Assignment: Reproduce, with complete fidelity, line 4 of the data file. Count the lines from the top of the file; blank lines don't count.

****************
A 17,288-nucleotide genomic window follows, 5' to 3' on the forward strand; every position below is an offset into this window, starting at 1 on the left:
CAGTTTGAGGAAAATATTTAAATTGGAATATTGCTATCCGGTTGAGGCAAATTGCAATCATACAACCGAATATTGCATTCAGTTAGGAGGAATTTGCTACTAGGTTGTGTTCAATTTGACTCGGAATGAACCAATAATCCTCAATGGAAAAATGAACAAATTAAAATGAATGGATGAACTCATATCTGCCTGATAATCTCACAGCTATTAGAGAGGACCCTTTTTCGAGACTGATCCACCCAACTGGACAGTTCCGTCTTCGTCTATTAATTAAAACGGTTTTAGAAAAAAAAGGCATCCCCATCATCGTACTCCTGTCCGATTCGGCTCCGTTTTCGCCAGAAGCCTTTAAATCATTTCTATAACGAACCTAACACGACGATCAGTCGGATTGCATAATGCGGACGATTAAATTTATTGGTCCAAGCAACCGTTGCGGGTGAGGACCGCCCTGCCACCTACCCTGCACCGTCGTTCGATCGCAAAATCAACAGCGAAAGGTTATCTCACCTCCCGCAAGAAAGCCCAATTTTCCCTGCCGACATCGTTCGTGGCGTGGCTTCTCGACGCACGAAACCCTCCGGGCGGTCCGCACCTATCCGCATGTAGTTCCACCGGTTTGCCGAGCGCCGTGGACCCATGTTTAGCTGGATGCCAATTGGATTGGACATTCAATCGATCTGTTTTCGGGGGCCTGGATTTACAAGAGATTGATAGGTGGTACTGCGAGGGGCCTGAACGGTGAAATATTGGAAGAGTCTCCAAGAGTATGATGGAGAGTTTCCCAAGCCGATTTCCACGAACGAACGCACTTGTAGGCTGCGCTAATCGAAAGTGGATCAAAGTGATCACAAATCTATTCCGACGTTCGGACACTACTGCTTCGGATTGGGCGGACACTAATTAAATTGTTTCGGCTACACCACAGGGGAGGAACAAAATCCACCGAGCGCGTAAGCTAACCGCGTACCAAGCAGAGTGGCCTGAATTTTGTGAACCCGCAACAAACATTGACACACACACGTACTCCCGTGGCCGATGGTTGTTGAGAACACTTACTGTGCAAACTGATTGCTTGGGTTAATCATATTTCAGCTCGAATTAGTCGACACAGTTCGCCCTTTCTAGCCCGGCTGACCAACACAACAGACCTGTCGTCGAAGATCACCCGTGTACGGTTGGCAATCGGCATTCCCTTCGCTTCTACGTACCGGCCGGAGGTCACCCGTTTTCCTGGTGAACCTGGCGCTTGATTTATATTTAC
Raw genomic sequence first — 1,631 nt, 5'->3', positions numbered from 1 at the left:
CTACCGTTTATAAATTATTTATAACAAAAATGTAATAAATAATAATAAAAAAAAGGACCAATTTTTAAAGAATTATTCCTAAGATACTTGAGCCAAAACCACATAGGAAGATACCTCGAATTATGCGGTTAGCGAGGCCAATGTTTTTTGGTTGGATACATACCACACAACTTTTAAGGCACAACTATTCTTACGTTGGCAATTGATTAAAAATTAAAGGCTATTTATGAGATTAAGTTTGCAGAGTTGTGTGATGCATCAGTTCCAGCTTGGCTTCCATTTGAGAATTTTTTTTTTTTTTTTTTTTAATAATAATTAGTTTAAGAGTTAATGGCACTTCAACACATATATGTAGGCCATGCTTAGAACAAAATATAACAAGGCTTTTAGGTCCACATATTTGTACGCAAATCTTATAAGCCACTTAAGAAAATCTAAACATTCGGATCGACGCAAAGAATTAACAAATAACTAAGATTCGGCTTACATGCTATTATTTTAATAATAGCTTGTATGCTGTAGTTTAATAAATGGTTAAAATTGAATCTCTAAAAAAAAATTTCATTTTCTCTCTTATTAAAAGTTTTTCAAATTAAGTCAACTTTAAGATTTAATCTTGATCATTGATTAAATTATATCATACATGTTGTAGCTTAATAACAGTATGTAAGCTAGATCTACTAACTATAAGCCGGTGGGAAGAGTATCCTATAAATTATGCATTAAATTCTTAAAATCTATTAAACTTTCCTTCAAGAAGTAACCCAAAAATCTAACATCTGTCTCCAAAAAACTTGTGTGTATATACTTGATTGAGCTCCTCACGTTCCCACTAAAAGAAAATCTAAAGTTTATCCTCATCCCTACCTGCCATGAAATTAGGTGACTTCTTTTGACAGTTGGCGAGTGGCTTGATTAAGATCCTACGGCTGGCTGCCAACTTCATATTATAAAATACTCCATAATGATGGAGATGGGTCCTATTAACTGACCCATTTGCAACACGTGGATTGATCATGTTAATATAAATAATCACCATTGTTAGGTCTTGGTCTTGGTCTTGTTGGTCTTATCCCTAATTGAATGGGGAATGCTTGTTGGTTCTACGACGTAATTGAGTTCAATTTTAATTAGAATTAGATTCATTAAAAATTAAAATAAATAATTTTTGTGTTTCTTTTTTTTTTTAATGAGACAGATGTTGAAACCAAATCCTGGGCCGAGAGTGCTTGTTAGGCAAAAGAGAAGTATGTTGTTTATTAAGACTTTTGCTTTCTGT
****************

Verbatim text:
CTACCGTTTATAAATTATTTATAACAAAAATGTAATAAATAATAATAAAAAAAAGGACCAATTTTTAAAGAATTATTCCTAAGATACTTGAGCCAAAACCACATAGGAAGATACCTCGAATTATGCGGTTAGCGAGGCCAATGTTTTTTGGTTGGATACATACCACACAACTTTTAAGGCACAACTATTCTTACGTTGGCAATTGATTAAAAATTAAAGGCTATTTATGAGATTAAGTTTGCAGAGTTGTGTGATGCATCAGTTCCAGCTTGGCTTCCATTTGAGAATTTTTTTTTTTTTTTTTTTTAATAATAATTAGTTTAAGAGTTAATGGCACTTCAACACATATATGTAGGCCATGCTTAGAACAAAATATAACAAGGCTTTTAGGTCCACATATTTGTACGCAAATCTTATAAGCCACTTAAGAAAATCTAAACATTCGGATCGACGCAAAGAATTAACAAATAACTAAGATTCGGCTTACATGCTATTATTTTAATAATAGCTTGTATGCTGTAGTTTAATAAATGGTTAAAATTGAATCTCTAAAAAAAAATTTCATTTTCTCTCTTATTAAAAGTTTTTCAAATTAAGTCAACTTTAAGATTTAATCTTGATCATTGATTAAATTATATCATACATGTTGTAGCTTAATAACAGTATGTAAGCTAGATCTACTAACTATAAGCCGGTGGGAAGAGTATCCTATAAATTATGCATTAAATTCTTAAAATCTATTAAACTTTCCTTCAAGAAGTAACCCAAAAATCTAACATCTGTCTCCAAAAAACTTGTGTGTATATACTTGATTGAGCTCCTCACGTTCCCACTAAAAGAAAATCTAAAGTTTATCCTCATCCCTACCTGCCATGAAATTAGGTGACTTCTTTTGACAGTTGGCGAGTGGCTTGATTAAGATCCTACGGCTGGCTGCCAACTTCATATTATAAAATACTCCATAATGATGGAGATGGGTCCTATTAACTGACCCATTTGCAACACGTGGATTGATCATGTTAATATAAATAATCACCATTGTTAGGTCTTGGTCTTGGTCTTGTTGGTCTTATCCCTAATTGAATGGGGAATGCTTGTTGGTTCTACGACGTAATTGAGTTCAATTTTAATTAGAATTAGATTCATTAAAAATTAAAATAAATAATTTTTGTGTTTCTTTTTTTTTTTAATGAGACAGATGTTGAAACCAAATCCTGGGCCGAGAGTGCTTGTTAGGCAAAAGAGAAGTATGTTGTTTATTAAGACTTTTGCTTTCTGT